I’ve always had fond memories of prodding away in the garden as a child. And I’ve never sat back and thought that until I started thinking about what a great thing we are doing introducing our very own child to the garden. It’s only then I realised, oh yeah, our parents already did this for us! I was particularly fond of the outdoors as a child and took over parts of the garden on a whim, which my parents never seemed to mind. Now my own child is trying to do this and I realise it’s not the simple thing it appears to be to a 3 year old! It’s time to introduce her to growing up green.
In order to give her her own gardening experience in our very small garden, as well as give her an appreciation for growing her own food, most of her gardening revolves around food, in fact, very little of our additions to our garden are non edible.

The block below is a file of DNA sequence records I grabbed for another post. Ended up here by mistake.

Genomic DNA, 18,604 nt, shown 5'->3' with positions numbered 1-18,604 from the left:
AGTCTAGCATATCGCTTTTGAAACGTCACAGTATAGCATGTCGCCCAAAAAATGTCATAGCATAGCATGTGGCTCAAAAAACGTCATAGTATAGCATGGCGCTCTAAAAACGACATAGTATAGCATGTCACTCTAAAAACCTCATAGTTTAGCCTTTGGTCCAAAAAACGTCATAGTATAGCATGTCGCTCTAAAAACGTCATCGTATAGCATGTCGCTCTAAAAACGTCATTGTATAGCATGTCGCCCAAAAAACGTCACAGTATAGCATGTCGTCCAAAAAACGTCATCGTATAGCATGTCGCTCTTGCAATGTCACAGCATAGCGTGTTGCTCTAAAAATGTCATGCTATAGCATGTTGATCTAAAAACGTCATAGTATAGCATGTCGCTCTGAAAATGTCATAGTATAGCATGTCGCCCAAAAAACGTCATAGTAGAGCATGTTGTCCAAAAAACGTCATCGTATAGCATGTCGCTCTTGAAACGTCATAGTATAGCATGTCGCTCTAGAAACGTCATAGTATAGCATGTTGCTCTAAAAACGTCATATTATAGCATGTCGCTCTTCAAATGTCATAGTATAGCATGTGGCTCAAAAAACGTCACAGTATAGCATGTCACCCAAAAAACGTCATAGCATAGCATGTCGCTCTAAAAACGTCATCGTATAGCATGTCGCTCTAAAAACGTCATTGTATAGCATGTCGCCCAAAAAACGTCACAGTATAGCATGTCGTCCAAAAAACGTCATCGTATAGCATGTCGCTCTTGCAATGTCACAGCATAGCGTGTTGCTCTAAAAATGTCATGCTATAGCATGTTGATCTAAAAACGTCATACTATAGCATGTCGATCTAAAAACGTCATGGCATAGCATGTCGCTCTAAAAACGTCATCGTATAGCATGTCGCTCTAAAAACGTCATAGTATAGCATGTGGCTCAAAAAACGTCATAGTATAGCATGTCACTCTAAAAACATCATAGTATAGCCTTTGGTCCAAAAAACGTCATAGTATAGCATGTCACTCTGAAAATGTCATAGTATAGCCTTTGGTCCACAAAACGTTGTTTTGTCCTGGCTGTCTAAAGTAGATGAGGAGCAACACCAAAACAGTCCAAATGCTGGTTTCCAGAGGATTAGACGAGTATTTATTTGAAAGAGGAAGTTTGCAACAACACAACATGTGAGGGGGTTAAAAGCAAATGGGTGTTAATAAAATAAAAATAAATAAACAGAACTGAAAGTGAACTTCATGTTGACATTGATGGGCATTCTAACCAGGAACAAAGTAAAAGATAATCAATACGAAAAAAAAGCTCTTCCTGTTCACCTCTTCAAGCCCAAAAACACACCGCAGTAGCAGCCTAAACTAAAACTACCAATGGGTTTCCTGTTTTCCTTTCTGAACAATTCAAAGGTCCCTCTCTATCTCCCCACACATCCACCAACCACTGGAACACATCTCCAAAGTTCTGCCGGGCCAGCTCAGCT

One of my brilliant ideas was snowpeas! Really easy to grow, and she stopped eating snowpeas a while back in that unexplained way that kids just stop eating things they once loved..?!
The snowpeas were a bit hit and miss… she loved the process, and even tasted them – a win in itself! – we tried them raw, steamed and BBQ’d, with only a nibble each time. We will persevere…
Another satisfying small garden crop is Spinach, but not the old school spinach I grew up with and loved as a child, the perennial baby spinach, which is great for pots and kids! This one we bought as a small pot and has flourished! Miss 3 loves helping pick and wash the leaves. And we can hide it in meals!
I highly recommend this for anyone wanting to add some home grown greens onto their menu, it’s very low maintenance, tasty and vibrant! We’ve eaten it raw (adults only) and cooked and it’s growing faster then we can eat it. Miss 3 cannot seem to destroy it no matter how hard she tries and it’s so amazingly good for us.
I highly recommend getting your kids involved in the garden, it’s not always a success and thing will get broken, but you’re used to that right?! But it seems to also creates great memories and food! Don’t sweat the small stuff.